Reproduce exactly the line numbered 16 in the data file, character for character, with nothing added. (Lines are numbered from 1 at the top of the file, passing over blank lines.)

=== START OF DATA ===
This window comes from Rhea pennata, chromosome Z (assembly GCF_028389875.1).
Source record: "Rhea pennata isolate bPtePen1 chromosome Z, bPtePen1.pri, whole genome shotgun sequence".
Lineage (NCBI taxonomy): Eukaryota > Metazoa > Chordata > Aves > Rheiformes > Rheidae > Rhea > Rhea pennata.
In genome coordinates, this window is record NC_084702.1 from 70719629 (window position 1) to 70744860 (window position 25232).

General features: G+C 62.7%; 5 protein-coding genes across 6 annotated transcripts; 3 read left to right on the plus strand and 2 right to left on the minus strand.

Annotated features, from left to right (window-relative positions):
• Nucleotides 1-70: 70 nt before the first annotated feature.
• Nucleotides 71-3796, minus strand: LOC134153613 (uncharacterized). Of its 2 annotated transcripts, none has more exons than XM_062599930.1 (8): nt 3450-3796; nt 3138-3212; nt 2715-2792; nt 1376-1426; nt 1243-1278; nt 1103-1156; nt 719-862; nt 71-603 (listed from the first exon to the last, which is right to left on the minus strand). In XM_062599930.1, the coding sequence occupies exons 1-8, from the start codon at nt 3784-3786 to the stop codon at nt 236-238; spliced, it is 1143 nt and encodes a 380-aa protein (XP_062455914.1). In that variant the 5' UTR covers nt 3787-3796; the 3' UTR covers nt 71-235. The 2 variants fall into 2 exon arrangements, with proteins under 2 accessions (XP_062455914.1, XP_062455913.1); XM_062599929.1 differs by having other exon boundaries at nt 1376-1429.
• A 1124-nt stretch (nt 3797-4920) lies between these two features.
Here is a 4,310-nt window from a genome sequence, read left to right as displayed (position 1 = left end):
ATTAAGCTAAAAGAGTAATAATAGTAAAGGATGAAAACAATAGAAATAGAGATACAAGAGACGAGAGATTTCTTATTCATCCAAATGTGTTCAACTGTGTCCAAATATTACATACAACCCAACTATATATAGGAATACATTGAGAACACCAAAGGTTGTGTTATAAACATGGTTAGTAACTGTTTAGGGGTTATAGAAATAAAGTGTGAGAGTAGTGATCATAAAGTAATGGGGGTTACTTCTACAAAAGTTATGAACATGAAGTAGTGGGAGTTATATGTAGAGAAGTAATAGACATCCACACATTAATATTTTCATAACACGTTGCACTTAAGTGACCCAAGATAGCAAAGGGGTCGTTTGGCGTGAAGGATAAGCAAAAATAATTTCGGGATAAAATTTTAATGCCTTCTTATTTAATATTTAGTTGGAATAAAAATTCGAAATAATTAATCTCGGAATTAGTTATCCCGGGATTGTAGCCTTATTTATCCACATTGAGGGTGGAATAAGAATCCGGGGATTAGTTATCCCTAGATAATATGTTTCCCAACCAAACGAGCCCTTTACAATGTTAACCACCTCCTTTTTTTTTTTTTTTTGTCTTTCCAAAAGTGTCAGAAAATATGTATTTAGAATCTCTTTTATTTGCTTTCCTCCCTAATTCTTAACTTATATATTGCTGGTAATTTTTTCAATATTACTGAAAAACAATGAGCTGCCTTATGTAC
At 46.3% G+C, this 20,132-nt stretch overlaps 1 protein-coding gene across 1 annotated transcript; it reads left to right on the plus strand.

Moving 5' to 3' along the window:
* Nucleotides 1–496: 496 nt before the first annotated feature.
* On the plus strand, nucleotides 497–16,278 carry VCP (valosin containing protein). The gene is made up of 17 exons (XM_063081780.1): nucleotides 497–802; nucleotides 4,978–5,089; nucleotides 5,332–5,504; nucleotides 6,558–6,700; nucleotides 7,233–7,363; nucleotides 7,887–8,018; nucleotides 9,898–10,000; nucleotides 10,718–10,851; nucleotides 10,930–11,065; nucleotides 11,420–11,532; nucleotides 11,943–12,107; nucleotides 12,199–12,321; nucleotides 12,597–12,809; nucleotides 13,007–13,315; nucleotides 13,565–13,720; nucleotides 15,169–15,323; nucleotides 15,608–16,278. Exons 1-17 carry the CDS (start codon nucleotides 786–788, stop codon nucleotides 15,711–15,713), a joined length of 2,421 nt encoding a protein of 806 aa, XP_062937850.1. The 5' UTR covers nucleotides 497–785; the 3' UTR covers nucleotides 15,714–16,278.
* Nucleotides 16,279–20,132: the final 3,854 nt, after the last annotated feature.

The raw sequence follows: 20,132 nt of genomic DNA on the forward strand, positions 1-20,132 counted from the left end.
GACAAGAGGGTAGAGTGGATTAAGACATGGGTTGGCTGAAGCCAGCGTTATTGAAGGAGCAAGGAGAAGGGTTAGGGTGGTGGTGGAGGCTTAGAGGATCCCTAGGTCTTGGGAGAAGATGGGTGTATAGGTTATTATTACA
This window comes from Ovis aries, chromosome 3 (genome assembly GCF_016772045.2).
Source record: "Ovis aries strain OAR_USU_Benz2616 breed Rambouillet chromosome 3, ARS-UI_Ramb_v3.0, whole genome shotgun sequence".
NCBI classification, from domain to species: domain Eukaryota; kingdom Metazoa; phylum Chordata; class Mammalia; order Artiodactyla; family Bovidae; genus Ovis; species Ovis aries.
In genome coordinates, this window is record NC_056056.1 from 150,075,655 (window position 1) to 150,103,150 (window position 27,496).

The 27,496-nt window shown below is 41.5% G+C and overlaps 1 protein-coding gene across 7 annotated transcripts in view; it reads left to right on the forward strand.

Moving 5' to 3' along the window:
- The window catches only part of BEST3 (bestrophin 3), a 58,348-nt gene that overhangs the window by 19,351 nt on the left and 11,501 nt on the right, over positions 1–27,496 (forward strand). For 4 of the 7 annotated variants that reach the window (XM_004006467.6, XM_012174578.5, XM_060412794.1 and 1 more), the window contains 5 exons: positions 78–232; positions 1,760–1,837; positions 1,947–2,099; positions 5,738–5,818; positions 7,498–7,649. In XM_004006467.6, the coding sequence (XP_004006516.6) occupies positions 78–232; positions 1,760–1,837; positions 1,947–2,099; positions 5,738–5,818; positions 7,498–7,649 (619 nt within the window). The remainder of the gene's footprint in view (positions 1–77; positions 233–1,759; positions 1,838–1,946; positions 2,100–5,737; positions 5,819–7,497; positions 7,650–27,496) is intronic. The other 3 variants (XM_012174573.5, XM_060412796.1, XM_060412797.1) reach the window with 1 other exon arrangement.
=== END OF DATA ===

* Nucleotides 16,279–20,132: the final 3,854 nt, after the last annotated feature.